THE MAIN body of the first caravan arrived in Mexico City early in the first week of November. The migrants were provided temporary shelter in the large Complejo Deportivo Magdalena Mixhuca (Magdalena Mixhuca Sports Complex) east of the city.

Here, they remained for the week, resting and regrouping for the second half of the journey ahead, while discussing next steps and voting on how to proceed in nightly assembly meetings.

The bulk of the caravan’s members slept in large tents inside the stadium, while those who could not find space or arrived later slept in the bleachers and in makeshift tents scattered around the property.

The LGBT Migrant Solidarity group of Mexico City, including LGBT Quakers, also organized to welcome LGBT members of the caravan.

These activists reported being overwhelmed by the sight of the caravan itself. Most people had been walking for three weeks, and were nearly destitute when they arrived. Most had no sweaters to protect them from the cold, high-altitude weather of Mexico City. Very few had blankets, either. The blankets some possessed were flea-infested and in tatters. But whatever they had, the migrants shared.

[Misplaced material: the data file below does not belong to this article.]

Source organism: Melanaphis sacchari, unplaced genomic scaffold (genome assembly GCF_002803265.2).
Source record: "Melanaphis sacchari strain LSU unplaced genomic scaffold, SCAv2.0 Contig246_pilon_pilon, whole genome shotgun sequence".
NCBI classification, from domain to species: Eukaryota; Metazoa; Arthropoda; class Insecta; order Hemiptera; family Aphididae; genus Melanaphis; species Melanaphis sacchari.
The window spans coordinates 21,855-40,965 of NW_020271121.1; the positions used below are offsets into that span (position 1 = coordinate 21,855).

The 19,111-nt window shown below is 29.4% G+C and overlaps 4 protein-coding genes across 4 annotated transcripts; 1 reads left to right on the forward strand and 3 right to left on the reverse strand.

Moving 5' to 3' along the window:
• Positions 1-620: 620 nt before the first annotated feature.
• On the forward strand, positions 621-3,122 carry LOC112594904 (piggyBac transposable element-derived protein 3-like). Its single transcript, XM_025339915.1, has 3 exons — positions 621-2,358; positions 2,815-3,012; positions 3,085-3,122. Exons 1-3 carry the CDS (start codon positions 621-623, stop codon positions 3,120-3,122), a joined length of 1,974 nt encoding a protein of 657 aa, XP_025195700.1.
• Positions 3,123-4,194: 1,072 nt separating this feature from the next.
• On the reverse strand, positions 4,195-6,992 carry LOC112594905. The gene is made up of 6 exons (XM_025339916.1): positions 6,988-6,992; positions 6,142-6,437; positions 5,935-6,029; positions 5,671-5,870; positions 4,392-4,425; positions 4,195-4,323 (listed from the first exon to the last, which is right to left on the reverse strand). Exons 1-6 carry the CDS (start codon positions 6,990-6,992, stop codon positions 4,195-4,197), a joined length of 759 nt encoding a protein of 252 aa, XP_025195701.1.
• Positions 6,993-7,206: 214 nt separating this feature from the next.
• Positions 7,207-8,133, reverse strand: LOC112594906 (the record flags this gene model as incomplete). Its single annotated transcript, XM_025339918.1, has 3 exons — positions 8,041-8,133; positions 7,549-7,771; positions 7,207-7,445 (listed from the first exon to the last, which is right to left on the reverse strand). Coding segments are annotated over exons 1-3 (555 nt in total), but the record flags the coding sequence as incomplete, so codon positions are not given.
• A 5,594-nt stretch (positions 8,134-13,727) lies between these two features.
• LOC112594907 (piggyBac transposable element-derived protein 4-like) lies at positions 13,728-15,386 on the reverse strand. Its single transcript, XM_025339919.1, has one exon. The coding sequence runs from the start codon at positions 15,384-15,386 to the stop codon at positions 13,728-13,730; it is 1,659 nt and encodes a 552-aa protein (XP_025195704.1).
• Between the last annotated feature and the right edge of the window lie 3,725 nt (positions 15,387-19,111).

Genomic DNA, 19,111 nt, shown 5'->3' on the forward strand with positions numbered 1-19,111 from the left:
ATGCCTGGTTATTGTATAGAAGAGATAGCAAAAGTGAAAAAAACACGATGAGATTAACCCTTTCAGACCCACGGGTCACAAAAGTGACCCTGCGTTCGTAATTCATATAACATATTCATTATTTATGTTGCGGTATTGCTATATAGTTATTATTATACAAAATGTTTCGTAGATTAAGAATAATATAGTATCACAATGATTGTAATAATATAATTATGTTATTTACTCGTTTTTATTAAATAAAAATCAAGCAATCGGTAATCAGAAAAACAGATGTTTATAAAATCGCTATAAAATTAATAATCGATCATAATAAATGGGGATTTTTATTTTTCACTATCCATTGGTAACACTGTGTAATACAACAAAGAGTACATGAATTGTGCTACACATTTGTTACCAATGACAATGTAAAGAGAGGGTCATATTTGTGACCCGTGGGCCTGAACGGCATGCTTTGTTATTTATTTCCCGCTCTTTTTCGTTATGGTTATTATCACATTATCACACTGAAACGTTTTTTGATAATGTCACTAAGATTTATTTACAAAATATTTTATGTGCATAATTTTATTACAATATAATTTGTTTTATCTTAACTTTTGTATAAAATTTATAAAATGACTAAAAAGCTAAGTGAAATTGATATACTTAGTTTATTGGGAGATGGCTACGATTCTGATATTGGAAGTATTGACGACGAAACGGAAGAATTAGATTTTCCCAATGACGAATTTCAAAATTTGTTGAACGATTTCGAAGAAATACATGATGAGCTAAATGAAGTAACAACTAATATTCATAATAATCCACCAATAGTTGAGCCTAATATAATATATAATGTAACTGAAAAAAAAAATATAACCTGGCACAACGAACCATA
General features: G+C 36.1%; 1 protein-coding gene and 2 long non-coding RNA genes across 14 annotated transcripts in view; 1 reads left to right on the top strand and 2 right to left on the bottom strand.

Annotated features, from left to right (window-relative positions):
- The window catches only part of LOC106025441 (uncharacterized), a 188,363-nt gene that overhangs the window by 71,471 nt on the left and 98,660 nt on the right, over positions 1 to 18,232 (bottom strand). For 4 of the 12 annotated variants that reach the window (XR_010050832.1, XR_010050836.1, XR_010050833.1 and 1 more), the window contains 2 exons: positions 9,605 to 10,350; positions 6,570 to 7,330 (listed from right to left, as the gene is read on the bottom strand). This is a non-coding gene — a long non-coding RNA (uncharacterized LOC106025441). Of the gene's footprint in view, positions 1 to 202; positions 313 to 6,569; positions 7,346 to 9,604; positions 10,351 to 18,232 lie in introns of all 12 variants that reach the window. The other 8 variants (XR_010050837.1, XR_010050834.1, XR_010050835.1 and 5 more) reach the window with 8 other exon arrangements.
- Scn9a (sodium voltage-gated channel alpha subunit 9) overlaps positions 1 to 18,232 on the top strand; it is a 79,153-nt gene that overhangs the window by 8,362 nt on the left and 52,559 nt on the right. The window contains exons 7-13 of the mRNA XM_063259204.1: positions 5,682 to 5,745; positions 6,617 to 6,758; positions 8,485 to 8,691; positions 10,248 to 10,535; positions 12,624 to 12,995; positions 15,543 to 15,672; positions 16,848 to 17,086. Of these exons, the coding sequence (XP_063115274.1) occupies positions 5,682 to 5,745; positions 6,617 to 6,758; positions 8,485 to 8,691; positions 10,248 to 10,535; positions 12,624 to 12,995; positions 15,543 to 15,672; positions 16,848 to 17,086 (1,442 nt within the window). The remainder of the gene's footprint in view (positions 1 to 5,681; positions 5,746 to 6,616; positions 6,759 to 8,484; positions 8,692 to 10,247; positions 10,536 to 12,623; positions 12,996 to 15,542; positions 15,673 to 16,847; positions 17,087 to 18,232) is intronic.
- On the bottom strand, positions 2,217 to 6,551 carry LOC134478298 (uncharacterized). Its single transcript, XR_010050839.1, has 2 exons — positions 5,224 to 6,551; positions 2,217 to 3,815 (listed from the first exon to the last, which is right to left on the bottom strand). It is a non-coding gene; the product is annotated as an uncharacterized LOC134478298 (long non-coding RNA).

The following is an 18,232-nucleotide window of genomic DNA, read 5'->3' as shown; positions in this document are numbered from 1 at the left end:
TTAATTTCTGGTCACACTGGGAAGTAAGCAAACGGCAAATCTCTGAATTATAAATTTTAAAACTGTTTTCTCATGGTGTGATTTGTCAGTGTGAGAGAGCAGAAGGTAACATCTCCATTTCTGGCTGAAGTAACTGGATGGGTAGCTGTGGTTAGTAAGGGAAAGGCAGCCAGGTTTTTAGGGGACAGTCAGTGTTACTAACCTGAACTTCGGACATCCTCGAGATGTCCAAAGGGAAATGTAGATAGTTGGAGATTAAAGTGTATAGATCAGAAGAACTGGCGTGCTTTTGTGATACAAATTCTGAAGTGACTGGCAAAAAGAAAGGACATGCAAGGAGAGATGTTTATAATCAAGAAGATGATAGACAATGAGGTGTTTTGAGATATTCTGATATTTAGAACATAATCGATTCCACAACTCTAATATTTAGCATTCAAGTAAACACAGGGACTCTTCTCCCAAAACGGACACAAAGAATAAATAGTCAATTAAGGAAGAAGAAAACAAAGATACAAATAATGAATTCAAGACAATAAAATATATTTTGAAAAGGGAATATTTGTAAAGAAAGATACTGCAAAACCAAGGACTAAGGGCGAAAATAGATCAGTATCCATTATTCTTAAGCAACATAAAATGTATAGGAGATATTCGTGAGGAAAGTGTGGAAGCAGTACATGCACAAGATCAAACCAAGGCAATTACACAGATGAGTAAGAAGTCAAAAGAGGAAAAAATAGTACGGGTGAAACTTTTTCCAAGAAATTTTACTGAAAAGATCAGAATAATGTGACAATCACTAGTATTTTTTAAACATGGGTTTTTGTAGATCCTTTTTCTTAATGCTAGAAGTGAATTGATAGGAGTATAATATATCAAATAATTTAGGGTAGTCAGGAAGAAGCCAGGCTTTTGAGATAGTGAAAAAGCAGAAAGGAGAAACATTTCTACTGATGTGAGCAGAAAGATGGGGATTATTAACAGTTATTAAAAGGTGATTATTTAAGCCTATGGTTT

After a meeting with the LGBT Quakers, an assessment of the particular needs and wants of caravan members was undertaken. Volunteers discovered that retroviral HIV treatment, STD tests, condoms and numerous other medical supplies were needed. Within 24 hours, LGBT organizations of Mexico City had begun responding. Volunteers report an Occupy-style atmosphere of organic solidarity.

Many trans women also requested deodorant, shampoos and makeup. Volunteers answered this call, too, and were disappointed to learn of machista discrimination against LGBT groups in the caravan. They have made extensive efforts to ensure that future queer migrants would be warmly received.

At a forum organized for these groups to speak publicly about their issues, queer migrants, heartened by the support they received, began chanting; “Trans resistance is here!”

Greater Mexico City has more than 23 million inhabitants, and the caravan arrived at the peak of a citywide “corte de agua” (water outage), with a majority of population without running water for over a week as the city struggles to repair its failing infrastructure.